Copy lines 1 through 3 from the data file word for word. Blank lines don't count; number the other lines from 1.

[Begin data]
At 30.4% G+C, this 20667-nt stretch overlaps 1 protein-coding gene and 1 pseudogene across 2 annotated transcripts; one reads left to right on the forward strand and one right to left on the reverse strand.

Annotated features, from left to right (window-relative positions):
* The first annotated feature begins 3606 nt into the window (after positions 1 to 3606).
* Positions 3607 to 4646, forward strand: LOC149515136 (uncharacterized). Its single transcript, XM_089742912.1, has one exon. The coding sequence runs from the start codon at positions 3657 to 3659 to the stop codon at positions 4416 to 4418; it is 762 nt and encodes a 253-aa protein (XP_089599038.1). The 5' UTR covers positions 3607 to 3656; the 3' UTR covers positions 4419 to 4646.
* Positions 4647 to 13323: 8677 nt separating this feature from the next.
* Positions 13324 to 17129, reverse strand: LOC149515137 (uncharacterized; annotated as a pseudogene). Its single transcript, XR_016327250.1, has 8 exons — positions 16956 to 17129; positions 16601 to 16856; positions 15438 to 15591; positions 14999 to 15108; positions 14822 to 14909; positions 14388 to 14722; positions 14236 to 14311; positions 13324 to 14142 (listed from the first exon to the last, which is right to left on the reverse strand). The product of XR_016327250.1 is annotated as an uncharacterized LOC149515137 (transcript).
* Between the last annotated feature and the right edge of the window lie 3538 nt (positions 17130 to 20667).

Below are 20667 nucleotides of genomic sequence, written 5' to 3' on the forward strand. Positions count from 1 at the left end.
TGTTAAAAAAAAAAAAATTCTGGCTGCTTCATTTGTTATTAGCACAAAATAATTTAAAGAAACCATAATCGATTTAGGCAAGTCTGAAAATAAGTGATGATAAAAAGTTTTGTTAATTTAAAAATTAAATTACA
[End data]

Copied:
At 30.4% G+C, this 20667-nt stretch overlaps 1 protein-coding gene and 1 pseudogene across 2 annotated transcripts; one reads left to right on the forward strand and one right to left on the reverse strand.

Annotated features, from left to right (window-relative positions):
* The first annotated feature begins 3606 nt into the window (after positions 1 to 3606).